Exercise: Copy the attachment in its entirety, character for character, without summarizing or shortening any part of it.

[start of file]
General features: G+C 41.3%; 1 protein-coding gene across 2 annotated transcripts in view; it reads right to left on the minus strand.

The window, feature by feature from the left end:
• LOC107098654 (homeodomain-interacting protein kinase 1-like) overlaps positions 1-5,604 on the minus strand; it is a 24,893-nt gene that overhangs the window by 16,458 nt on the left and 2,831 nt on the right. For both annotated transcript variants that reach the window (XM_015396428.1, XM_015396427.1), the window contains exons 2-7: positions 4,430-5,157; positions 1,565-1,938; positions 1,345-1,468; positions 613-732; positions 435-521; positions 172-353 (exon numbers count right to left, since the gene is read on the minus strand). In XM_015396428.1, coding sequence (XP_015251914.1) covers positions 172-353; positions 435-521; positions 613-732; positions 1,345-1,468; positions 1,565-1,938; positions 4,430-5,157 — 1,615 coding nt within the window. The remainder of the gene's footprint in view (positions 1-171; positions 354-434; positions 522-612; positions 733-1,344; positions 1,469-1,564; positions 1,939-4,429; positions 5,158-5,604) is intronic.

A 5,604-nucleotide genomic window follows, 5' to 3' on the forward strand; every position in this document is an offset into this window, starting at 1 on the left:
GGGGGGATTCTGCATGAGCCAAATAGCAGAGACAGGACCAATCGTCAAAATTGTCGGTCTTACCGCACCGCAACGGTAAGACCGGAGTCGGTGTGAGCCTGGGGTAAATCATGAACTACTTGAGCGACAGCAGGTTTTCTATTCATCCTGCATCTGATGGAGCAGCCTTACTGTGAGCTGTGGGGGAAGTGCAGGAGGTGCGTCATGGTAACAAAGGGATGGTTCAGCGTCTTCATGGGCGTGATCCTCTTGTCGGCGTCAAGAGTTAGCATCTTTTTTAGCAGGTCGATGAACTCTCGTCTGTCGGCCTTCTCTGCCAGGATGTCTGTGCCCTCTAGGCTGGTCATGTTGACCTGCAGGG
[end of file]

General features: G+C 41.3%; 1 protein-coding gene across 2 annotated transcripts in view; it reads right to left on the minus strand.

The window, feature by feature from the left end:
• LOC107098654 (homeodomain-interacting protein kinase 1-like) overlaps positions 1-5,604 on the minus strand; it is a 24,893-nt gene that overhangs the window by 16,458 nt on the left and 2,831 nt on the right. For both annotated transcript variants that reach the window (XM_015396428.1, XM_015396427.1), the window contains exons 2-7: positions 4,430-5,157; positions 1,565-1,938; positions 1,345-1,468; positions 613-732; positions 435-521; positions 172-353 (exon numbers count right to left, since the gene is read on the minus strand). In XM_015396428.1, coding sequence (XP_015251914.1) covers positions 172-353; positions 435-521; positions 613-732; positions 1,345-1,468; positions 1,565-1,938; positions 4,430-5,157 — 1,615 coding nt within the window. The remainder of the gene's footprint in view (positions 1-171; positions 354-434; positions 522-612; positions 733-1,344; positions 1,469-1,564; positions 1,939-4,429; positions 5,158-5,604) is intronic.

A 5,604-nucleotide genomic window follows, 5' to 3' on the forward strand; every position in this document is an offset into this window, starting at 1 on the left:
GGGGGGATTCTGCATGAGCCAAATAGCAGAGACAGGACCAATCGTCAAAATTGTCGGTCTTACCGCACCGCAACGGTAAGACCGGAGTCGGTGTGAGCCTGGGGTAAATCATGAACTACTTGAGCGACAGCAGGTTTTCTATTCATCCTGCATCTGATGGAGCAGCCTTACTGTGAGCTGTGGGGGAAGTGCAGGAGGTGCGTCATGGTAACAAAGGGATGGTTCAGCGTCTTCATGGGCGTGATCCTCTTGTCGGCGTCAAGAGTTAGCATCTTTTTTAGCAGGTCGATGAACTCTCGTCTGTCGGCCTTCTCTGCCAGGATGTCTGTGCCCTCTAGGCTGGTCATGTTGACCTGCAGGG